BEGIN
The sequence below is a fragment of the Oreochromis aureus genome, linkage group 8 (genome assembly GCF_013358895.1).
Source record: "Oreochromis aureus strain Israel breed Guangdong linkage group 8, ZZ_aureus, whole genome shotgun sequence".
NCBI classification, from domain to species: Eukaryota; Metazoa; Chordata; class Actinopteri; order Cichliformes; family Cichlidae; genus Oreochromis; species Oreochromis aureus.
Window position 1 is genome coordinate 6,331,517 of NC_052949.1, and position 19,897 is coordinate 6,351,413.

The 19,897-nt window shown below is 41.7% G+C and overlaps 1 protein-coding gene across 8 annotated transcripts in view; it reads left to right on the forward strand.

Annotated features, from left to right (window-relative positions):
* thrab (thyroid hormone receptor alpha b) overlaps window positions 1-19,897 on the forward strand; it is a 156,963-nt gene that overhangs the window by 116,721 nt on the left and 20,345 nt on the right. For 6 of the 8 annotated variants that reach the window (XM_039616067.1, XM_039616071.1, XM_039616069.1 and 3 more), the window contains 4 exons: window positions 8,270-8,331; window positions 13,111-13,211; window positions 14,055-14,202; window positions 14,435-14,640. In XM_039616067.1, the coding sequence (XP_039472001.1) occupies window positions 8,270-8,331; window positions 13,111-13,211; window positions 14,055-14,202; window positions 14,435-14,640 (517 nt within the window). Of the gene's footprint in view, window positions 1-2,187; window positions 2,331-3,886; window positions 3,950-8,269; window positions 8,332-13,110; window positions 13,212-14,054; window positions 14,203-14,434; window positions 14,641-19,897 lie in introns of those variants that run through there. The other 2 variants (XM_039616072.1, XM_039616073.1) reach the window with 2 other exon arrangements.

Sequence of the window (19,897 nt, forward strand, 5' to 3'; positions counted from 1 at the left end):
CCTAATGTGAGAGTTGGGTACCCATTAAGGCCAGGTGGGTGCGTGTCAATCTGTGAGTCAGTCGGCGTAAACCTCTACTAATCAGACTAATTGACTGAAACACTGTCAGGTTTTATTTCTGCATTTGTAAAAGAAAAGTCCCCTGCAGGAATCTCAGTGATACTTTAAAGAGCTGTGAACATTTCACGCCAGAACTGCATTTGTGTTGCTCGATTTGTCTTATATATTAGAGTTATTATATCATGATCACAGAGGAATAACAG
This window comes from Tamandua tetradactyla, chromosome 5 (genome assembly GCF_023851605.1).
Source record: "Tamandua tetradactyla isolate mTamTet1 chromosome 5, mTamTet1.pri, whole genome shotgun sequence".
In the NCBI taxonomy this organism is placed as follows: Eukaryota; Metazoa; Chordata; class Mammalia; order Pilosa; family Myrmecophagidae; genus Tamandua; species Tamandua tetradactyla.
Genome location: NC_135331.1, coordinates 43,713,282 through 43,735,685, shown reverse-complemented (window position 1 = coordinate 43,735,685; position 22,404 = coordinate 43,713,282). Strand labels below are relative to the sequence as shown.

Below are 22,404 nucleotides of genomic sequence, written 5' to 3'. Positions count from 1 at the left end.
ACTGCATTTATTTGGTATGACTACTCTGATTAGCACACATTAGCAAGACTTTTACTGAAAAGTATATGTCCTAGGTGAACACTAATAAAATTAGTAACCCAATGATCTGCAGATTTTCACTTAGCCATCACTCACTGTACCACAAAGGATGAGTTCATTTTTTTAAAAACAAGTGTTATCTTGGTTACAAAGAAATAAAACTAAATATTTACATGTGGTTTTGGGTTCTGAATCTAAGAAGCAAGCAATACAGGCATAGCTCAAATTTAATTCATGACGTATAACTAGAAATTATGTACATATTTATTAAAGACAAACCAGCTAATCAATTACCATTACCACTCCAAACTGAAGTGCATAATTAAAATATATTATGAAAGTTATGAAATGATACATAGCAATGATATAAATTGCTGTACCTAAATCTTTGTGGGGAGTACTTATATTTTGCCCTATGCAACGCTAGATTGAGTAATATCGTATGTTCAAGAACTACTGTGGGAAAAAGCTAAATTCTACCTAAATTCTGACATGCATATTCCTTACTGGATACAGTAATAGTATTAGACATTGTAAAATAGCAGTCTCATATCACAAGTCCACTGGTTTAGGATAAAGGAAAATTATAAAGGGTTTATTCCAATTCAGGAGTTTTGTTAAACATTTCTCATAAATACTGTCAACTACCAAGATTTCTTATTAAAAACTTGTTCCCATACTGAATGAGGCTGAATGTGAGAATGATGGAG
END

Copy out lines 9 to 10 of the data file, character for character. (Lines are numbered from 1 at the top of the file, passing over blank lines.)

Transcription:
CCTAATGTGAGAGTTGGGTACCCATTAAGGCCAGGTGGGTGCGTGTCAATCTGTGAGTCAGTCGGCGTAAACCTCTACTAATCAGACTAATTGACTGAAACACTGTCAGGTTTTATTTCTGCATTTGTAAAAGAAAAGTCCCCTGCAGGAATCTCAGTGATACTTTAAAGAGCTGTGAACATTTCACGCCAGAACTGCATTTGTGTTGCTCGATTTGTCTTATATATTAGAGTTATTATATCATGATCACAGAGGAATAACAG
This window comes from Tamandua tetradactyla, chromosome 5 (genome assembly GCF_023851605.1).